And, of course, finding mentors and establishing a support system or “pit crew” in the workplace is invaluable, as all panellists agreed.

3. Human connection

Of course, human connection is essential, but working from home and hybrid working has elicited unprecedented work-life balance for many of us. So what makes coming into the office worth it?

Whitnall commented that at OMD they make sure “when we’re coming together, we’re coming together for meaningful moments”. Slattery agreed organisations have the responsibility of “fostering that safe space”.

Nevertheless, Slattery attested, “the impetus is put on the company, but there needs to be some onus on the individual as well.”

In sum, employees shouldn’t underestimate the power of the relationships they forfeit working from home. At the same time, the convenience of staying at home has to be offset by an organisation’s ability to create an environment where people can be nurtured and grow.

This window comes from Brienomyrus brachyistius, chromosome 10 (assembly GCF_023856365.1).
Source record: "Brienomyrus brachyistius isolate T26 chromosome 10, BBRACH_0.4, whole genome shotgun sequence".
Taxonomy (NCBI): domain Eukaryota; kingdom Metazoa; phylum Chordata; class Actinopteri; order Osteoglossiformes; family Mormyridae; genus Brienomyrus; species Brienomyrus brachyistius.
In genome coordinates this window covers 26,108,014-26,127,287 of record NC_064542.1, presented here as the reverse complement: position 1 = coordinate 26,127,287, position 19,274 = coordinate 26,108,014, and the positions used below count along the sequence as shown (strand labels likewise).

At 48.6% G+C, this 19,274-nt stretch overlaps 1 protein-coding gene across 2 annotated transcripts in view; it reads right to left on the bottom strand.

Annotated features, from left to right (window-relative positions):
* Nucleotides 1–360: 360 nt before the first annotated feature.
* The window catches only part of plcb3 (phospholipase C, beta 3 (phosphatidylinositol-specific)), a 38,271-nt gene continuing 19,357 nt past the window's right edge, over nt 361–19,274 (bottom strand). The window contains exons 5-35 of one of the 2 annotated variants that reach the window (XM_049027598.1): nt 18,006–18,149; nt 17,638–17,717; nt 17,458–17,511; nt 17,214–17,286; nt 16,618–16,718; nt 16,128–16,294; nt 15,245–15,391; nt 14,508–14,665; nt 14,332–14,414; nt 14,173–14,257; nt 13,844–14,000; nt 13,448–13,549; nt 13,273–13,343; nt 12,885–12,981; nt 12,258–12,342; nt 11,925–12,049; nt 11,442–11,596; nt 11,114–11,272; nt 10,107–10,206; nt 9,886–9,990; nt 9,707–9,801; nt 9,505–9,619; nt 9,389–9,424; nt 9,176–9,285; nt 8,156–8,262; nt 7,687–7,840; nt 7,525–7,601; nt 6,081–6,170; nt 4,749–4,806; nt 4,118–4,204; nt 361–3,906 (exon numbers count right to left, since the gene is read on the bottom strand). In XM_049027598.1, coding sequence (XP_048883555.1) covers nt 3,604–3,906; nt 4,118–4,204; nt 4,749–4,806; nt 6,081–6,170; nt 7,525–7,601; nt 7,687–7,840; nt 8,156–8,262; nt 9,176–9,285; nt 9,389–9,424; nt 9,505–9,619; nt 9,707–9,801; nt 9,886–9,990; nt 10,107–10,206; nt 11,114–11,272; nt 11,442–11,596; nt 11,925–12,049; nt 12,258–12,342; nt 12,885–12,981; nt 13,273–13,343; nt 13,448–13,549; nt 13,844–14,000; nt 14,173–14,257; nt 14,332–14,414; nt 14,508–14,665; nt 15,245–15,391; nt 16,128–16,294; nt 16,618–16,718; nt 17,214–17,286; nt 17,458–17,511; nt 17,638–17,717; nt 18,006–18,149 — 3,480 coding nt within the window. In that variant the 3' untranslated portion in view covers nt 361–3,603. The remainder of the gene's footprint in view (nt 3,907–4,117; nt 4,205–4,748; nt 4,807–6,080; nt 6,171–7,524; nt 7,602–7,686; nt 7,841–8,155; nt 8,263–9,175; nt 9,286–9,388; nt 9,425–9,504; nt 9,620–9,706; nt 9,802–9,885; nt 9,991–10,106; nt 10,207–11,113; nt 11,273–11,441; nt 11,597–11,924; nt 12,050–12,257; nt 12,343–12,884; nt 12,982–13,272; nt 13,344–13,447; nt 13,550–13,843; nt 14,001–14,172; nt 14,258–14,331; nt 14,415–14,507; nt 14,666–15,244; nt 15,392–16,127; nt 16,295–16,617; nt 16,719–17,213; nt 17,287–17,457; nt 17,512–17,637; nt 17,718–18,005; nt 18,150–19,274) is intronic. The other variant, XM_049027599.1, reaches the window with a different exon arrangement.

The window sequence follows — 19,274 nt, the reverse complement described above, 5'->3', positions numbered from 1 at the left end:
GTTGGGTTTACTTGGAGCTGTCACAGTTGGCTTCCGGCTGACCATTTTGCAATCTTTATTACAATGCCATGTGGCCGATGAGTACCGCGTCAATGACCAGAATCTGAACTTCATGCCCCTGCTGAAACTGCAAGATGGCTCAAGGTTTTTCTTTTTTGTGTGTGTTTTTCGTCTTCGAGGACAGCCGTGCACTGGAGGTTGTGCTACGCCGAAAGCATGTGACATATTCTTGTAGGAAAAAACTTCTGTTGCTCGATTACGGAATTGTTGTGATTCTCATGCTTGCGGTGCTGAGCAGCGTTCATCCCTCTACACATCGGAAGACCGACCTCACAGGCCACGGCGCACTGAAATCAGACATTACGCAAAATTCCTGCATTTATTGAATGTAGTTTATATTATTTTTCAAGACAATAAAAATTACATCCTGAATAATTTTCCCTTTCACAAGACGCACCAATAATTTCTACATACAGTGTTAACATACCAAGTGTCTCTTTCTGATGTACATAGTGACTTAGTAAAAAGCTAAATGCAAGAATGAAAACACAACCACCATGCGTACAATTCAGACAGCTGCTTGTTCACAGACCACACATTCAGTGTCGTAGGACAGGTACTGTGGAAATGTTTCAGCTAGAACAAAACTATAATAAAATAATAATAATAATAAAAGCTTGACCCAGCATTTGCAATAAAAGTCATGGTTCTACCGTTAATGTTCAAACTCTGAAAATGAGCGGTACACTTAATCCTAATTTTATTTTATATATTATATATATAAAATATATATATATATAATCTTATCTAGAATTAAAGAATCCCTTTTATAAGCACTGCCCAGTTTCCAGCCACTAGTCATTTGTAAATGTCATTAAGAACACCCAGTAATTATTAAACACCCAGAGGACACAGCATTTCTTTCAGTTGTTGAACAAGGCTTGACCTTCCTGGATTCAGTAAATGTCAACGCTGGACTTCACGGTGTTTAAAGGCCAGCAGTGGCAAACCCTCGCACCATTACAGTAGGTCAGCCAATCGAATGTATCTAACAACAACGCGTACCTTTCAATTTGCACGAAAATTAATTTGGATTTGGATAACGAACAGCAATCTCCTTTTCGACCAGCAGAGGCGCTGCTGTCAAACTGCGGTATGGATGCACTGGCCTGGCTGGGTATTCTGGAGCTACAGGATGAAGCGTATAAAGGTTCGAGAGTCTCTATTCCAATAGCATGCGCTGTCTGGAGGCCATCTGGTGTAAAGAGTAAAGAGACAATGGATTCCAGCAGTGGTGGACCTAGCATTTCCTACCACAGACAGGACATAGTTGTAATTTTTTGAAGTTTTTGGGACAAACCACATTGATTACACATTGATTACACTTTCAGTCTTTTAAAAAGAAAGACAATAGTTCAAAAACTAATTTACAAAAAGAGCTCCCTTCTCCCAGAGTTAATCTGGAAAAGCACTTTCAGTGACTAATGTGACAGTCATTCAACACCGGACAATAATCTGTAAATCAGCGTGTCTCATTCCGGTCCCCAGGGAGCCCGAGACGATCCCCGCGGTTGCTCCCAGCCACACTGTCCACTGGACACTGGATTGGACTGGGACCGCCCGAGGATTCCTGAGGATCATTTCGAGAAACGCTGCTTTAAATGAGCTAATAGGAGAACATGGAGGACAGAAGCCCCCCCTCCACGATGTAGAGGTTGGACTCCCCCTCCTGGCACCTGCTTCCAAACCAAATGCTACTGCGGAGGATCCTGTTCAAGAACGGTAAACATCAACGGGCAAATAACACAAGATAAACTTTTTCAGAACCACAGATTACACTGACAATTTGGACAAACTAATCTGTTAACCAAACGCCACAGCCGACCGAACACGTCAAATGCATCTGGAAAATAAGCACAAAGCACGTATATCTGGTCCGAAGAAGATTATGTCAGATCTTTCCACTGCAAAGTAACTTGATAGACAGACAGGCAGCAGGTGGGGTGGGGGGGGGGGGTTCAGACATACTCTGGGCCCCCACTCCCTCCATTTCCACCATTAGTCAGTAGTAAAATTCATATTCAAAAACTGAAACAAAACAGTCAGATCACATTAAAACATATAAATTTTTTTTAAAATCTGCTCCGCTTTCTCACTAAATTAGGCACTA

4. Whitnall’s notion of “squiggly careers.”

Yes, being in the office lends itself to exposure and breeds organic conversations in a way that working at home arguably cannot. But the office environment does not inherently cultivate innovation. 

As the idea of work evolves, organisations staying at the forefront should learn to embrace “squiggly careers”, as Whitnall terms it. At OMD, Whitnall holds herself to a KPI of “non-linear progression”, meaning “everyone has experience opportunities”. 

Kayani mentioned that through initiatives such as VMWare’s “take one” incentive, employees could entertain skills that grow their set of interests via a “measure of experiencing but not committing completely”. 

Basically, relax the idea of linear, upward mobility as the only quality of career progression, and allow employees to use the flexibility of hybrid working to explore latitudinal movement. It’s mutually beneficial: they’ll get to understand better where their passions lie, and you’ll foster a more robust talent pool. 

Fuck it; you could even invent a new discipline entirely. 

Overall, it was a marvellous morning filled with more laughter than we expected, given the weighty topic. And importantly, it was the start of many more essential conversations for women in tech to come in the next year.